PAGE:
Contrary to the defendant's arguments, the evidence was not insufficient and did not establish only that the dog was shy and skittish. Rather, the evidence demonstrated that the defendant's dog would become upset and growl when people leaned toward him. Indeed, the *581 defendant's testimony indicated that she knew that her dog would become upset when people hovered or leaned over him and also that her dog, who was afraid and distrustful of strangers, would bark at strangers. The defendant further testified that loud noises and sudden movements sometimes would upset her dog. Scanlon stated that the dog growled at her when she had reached down toward the dog at the airport. In addition, from the testimony of the plaintiff and Scanlon, the jury heard evidence relating to an incident in which the dog previously had bitten the defendant. Although the defendant testified at trial that her dog had never bitten her, the jury, as the trier of fact and the final judge of the credibility of witnesses, was free to disbelieve the defendant and to reject this testimony as self-serving. See Birchard v. New Britain, 103 Conn.App. 79, 89, 927 A.2d 985, cert. denied, 284 Conn. 920, 933 A.2d 721 (2007). After reviewing the record before us and considering the evidence in the light most favorable to sustaining the verdict, we conclude that the jury reasonably could have found as it did.
**8 The judgment is affirmed.
In this opinion the other judges concurred.
FN1. In the event that the defendant prevailed on appeal, the plaintiff presented an adverse ruling of the trial court for our consideration pursuant to Practice Book § 63-4(a)(1)(B). The plaintiff claimed that the court improperly granted the defendant's motion to strike the second count of the complaint. Because we affirm the trial court's judgment, we do not reach this issue. See Travelers Ins. Co. v. Namerow, 261 Conn. 784, 786 n. 2, 807 A.2d 467 (2002).
FN2. In her motion to set aside the verdict, the defendant alleged that the court improperly (1) charged the jury, (2) admitted the statement of the defendant's daughter and (3) allowed the plaintiff to call Wes Mann, the plaintiff's husband, as a witness.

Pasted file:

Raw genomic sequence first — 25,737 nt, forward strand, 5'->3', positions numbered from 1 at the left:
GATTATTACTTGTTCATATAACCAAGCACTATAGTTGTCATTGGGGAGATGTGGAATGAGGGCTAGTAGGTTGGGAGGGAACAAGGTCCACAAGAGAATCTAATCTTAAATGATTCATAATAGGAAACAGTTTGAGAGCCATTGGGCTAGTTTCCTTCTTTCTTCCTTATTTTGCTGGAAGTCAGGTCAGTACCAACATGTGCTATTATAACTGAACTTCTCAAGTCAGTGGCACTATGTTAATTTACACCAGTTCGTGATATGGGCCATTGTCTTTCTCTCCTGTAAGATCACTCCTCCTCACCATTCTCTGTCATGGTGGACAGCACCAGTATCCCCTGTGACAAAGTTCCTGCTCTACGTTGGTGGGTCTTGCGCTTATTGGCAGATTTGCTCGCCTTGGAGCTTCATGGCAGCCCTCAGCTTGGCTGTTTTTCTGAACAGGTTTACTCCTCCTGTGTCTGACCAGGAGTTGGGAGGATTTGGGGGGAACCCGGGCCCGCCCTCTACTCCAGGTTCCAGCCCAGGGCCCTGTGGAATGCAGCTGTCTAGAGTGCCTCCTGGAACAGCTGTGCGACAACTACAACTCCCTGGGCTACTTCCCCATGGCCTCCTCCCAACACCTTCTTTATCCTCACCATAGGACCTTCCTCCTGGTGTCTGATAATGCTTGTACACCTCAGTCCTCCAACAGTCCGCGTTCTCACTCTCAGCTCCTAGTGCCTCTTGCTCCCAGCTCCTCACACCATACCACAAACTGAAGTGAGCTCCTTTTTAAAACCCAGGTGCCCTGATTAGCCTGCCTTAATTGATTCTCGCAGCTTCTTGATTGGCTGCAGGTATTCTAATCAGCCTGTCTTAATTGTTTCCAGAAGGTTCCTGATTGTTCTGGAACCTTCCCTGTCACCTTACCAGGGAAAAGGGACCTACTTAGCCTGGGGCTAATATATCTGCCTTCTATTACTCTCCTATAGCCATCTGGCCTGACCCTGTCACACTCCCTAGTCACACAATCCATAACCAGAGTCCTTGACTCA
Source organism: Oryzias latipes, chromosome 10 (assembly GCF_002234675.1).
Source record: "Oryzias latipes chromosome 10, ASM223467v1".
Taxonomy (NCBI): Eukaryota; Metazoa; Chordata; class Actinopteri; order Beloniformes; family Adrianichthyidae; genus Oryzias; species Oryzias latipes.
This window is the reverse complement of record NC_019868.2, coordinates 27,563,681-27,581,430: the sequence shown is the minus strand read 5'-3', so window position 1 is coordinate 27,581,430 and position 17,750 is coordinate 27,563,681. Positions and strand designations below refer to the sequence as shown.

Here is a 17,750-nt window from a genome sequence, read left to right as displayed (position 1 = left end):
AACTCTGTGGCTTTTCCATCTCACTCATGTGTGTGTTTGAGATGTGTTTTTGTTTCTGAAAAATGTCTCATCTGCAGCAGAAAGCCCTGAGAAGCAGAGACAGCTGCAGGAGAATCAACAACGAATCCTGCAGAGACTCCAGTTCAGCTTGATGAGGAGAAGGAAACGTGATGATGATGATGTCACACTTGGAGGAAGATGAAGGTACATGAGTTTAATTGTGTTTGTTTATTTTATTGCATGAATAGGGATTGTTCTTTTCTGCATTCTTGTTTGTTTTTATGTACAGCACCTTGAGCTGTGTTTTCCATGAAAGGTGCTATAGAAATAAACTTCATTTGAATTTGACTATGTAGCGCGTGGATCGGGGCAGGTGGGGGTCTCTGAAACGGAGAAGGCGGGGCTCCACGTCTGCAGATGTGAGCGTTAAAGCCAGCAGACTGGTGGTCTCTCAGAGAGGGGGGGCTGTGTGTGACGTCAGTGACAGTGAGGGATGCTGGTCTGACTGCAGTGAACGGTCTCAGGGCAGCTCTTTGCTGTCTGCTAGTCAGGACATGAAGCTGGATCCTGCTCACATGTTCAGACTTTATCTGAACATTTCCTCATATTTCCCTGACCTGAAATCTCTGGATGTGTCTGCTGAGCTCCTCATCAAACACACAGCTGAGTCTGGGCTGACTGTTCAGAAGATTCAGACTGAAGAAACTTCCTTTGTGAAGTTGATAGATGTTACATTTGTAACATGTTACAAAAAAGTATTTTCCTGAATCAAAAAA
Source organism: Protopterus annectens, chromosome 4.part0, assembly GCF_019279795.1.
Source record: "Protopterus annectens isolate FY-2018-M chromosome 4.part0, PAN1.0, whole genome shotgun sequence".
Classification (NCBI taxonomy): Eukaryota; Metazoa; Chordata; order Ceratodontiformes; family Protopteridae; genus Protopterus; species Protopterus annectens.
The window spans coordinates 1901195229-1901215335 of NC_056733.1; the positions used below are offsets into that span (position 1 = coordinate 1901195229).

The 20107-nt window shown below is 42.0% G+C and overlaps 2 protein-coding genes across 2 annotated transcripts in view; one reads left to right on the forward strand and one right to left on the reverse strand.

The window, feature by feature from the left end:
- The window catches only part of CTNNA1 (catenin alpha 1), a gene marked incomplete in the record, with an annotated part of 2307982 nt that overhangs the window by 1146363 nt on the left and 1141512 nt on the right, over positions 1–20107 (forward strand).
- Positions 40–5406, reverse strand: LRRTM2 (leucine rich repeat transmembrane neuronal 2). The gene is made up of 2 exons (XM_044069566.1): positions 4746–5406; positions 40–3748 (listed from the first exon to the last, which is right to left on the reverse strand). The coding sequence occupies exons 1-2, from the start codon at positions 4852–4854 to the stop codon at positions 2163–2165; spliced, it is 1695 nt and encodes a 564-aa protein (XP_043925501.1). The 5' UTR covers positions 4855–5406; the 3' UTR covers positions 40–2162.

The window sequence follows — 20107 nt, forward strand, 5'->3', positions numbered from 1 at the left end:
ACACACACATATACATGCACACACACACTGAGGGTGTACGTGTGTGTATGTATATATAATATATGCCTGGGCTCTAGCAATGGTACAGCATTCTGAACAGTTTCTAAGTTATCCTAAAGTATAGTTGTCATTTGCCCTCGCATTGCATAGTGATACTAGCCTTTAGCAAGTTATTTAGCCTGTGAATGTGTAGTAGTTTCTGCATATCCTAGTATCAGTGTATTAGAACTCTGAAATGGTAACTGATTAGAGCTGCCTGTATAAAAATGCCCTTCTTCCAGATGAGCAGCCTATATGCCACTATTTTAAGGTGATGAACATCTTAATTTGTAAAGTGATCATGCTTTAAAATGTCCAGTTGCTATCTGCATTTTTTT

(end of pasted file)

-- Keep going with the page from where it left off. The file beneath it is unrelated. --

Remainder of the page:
FN3. The court's rendering of judgment in favor of the plaintiff was an implicit denial of the defendant's motion for a directed verdict, which was based on the claim of insufficiency of the evidence.
FN4. This claim is preserved for our review. The defendant filed a request to charge, and, following the court's charge, the defendant took an exception, in which she argued that the court should have referred to “vicious” propensities.
FN5. The defendant also appears to claim that the court submitted improper interrogatories to the jury because the court failed to use the defendant's proposed interrogatories. Because the defendant has failed to brief this claim adequately, we decline to afford it review. “[W]e are not required to review issues that have been improperly presented to this court through an inadequate brief.... Analysis, rather than mere abstract assertion, is required in order to avoid abandoning an issue by failing to brief the issue properly.... Where the parties cite no law and provide no analysis of their claims, we do not review such claims.” (Citation omitted; internal quotation marks omitted.) Turner v. American Car Rental, Inc., 92 Conn.App. 123, 130-31, 884 A.2d 7 (2005).
FN6. “Any propensity on the part of a dog, which is likely to cause injury under the circumstances ... is a dangerous or vicious propensity, and a vicious propensity does not mean only the type of malignancy exhibited by a biting dog, that is, a propensity to attack human beings.... In order to charge the owner or keeper of a dog with knowledge or scienter of the animal's vicious propensity, the notice of the dog's propensity must be such as to put a prudent person on guard, and require him as an ordinarily prudent man to anticipate the injury. The crucial issue is whether the owner knows, or had reason to know, of the animal's dangerous propensities.... Although the fact that the owner or keeper knows that the dog has on a previous occasion attacked or bitten a person, or otherwise manifested its vicious propensity, may be sufficient to charge him with knowledge thereof, it is not necessary that there be a previous attack or bite in order to charge the owner or keeper with knowledge or notice of the vicious propensity, for he is bound to observe other manifestations short of actual injury, and he cannot disregard them....” 3B C.J.S., supra, §§ at 331-32.